P.O. Box 668
Saluda, SC 29138
Phone 864 445-2527
Fax 864 445-8679
BY RALPH SHEALY
MORE ON THE CHEW
Bert Patrick, a member of the 1962 Saluda High state championship team, read what I wrote about Dr. Sawyer and John L. Able in the tobacco spitting incident in 1948, and said he had a similar experience at Saluda High.
The year was 1961, and while the team was warming up before a game, an old time SHS player told the linemen how the players used to spit tobacco in the opposing lineman’s face back when he played high school ball.
He told them that their opponent had a habit of using that tactic and Saluda should employ the same.
“Windy Charles (God rest his soft hearted soul), myself and, of course, Joel Edwards elected to try it,” Bert said. “In those days, after the line’s general warm up, we would take turns full speed blocking and defending in order to get the ‘feel’ of hitting before the game actually started.
“Joel, always one to make sure we were ‘really ready’ to play, and who never held back anything in practice, hit me so hard we both swallowed some ‘juice’, and like Dr. Sawyer, got immediately into throw up mode!
“I do remember somewhat that it took until after the first series of downs-defense as I remember- for us to regain enough health to actually play and not be ‘blocking dummies’ for the opposing team.
“So, the moral of the story is, unless you have the height advantage and experience of smokeless tobacco of a John L., you are best advised to not learn the art of the chew for the first time at game time!”
I told Bert I got sick every time I tried to chew tobacco, and that was just sitting still, without the benefit of a lineman nailing me.
Saluda beat Strom Thurmond 27-26 in 2003, took four years off from playing, then resumed the schedule, and Thurmond outscored the Tigers 215-10 from 2008-2012. The Rebels have won the last two games, but the scores have been considerably closer, 28-17 in 2013 and 24-16 this year.
Thurmond was 3-A for all those years after the series resumed, but now the Rebels are back in the same conference with the Tigers.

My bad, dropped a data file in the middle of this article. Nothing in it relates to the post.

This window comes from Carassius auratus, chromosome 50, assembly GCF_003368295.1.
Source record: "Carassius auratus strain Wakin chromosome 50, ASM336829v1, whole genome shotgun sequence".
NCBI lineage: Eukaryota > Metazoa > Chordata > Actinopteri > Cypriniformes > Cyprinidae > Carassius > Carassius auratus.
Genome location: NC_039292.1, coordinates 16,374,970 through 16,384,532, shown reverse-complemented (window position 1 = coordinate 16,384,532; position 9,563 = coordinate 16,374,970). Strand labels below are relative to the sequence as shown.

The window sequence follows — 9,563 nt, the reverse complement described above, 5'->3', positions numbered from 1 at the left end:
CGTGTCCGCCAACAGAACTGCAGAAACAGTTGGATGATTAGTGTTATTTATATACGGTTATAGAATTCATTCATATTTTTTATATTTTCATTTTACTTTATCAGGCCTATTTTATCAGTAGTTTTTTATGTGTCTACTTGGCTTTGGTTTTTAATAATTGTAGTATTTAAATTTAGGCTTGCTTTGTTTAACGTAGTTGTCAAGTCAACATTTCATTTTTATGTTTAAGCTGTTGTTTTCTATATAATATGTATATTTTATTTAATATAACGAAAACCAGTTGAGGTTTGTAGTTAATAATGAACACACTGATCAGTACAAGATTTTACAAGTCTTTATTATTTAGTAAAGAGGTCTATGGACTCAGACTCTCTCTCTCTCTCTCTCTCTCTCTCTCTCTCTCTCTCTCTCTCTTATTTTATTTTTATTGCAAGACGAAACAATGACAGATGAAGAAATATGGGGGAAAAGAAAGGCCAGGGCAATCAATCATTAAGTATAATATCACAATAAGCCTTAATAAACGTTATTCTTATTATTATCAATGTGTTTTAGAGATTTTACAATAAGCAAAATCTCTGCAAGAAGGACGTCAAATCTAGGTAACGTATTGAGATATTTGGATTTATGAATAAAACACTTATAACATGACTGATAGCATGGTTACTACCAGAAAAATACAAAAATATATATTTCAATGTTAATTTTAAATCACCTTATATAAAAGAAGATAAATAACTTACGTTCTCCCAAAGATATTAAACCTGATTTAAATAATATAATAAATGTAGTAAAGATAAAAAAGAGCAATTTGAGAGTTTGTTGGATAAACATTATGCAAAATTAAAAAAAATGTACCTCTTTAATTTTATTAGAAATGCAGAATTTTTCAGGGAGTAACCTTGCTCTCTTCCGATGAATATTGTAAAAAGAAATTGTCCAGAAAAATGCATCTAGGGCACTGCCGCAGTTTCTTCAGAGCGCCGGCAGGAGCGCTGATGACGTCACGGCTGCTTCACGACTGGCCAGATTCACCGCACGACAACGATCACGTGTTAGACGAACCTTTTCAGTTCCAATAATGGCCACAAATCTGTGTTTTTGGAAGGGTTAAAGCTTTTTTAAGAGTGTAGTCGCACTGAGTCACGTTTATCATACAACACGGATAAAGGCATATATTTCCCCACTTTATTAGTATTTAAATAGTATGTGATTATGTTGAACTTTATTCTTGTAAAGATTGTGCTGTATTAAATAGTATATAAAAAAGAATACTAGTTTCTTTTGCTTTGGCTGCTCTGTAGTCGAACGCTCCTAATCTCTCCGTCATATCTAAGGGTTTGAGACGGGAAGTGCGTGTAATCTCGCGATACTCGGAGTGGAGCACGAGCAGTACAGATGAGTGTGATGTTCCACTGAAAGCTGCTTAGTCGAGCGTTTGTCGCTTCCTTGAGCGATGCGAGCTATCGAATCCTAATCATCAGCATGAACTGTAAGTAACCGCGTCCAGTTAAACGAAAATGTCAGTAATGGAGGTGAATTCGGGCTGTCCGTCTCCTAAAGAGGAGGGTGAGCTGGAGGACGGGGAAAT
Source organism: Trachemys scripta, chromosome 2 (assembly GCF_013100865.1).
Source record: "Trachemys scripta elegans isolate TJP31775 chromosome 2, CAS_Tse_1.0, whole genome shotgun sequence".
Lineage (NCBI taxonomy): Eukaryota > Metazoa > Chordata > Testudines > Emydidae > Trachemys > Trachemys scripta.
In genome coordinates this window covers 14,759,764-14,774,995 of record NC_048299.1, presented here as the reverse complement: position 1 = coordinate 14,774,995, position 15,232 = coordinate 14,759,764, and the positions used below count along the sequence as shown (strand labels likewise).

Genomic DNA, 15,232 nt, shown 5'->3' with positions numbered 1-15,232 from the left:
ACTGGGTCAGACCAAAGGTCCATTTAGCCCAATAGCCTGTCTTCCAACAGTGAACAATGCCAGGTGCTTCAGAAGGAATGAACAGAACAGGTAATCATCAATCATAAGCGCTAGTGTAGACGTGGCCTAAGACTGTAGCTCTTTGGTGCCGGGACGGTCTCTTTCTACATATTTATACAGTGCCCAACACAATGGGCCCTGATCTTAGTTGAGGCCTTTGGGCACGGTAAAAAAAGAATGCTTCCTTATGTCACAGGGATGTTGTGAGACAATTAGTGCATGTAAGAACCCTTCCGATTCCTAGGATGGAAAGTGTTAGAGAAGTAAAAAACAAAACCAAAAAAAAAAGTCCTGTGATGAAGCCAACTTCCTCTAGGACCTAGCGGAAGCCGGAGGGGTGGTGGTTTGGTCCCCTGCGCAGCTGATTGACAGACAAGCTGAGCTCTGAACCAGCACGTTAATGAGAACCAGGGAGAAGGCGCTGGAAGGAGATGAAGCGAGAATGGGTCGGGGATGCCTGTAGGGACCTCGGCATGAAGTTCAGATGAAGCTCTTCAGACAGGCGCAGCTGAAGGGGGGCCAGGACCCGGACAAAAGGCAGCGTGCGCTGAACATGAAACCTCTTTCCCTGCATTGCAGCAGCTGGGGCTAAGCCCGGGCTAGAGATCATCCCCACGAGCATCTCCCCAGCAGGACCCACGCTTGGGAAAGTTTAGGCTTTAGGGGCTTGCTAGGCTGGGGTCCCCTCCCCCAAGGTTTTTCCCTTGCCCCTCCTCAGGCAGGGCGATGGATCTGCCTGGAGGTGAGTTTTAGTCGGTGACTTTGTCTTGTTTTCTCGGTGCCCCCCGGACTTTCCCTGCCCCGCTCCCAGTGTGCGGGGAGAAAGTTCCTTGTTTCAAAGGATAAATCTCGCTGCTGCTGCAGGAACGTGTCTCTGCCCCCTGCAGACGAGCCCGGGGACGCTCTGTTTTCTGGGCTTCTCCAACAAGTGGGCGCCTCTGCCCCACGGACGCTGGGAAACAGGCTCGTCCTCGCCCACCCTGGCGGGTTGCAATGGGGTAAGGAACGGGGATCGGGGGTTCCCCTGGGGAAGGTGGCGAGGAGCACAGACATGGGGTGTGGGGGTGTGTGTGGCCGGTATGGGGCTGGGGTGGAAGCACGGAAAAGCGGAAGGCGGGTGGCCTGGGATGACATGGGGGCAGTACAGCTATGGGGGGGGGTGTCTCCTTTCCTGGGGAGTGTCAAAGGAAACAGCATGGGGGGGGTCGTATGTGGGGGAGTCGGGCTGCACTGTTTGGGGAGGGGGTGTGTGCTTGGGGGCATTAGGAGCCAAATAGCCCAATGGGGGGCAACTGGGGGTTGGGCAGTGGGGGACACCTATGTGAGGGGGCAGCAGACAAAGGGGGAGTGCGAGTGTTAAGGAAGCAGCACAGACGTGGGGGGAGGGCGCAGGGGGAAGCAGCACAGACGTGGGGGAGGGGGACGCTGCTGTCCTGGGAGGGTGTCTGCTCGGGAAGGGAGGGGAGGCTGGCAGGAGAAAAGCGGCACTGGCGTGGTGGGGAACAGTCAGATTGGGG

Saluda fans have got to be encouraged by the performance of the Tigers Friday. Down 24-0 midway in the third quarter, this team did not give up, and made a game of it.
That’s what you look for in a team - one that never gives up. Regardless of the record, you can take pride in the effort.
GOOD LUCK BAND
Good luck to the Saluda High Marching Tiger Band as they compete for the State Championship Saturday at Spring Valley.
The band finished third in the Lower State, behind Pelion and Swansea. I don’t understand how bands are divided by classification, because Pelion and Swansea are 3-A schools in sports. B&L is in Saluda’s 2-A conference in sports, but the Panther band competes in 1-A.
The show is great and the band members have worked many hours since practice began in the summer.
And the sadness continues....
Anyone who has been in a Saluda convenience store knew Winnie Abney, because she worked at several of them.
Winnie was a good as gold, and everyone loved her.
Years ago, I wrote about legendary Saluda Restaurateur and Saluda High cafeteria manager Winnie Winn, after she lost her battle with cancer.
After the column was published, Winnie told me how she got her name.
Her mother worked at Winn’s Restaurant, and she thought so much of her employer Winnie Winn, she named her baby girl for her.
Like her namesake, Winnie lost her battle with cancer.
Shirley Berry Rodgers was my classmate at Saluda High.
I was shocked when I learned she died early Saturday morning from a stroke she had Friday.
Shirley had a great personality and loved to laugh.
Since her death, I have learned things about her on Facebook postings by her friends and relatives.
One wrote that Shirley was a “baby whisperer,” who could calm any crying child.
Shirley never had any children of her own, but many children in the Richland Springs community regarded her as their second mother.
That is quite a legacy.
I’ve known T.B. Pugh a long time.
His son Chris played on our Yankee Little League team, and his wife Jackie was the secretary at the Emory-Nazareth Charge for a number of years.
T.B. was a good man. I always enjoyed talking to him.
He was struck too soon by that dreaded disease Alzheimers.
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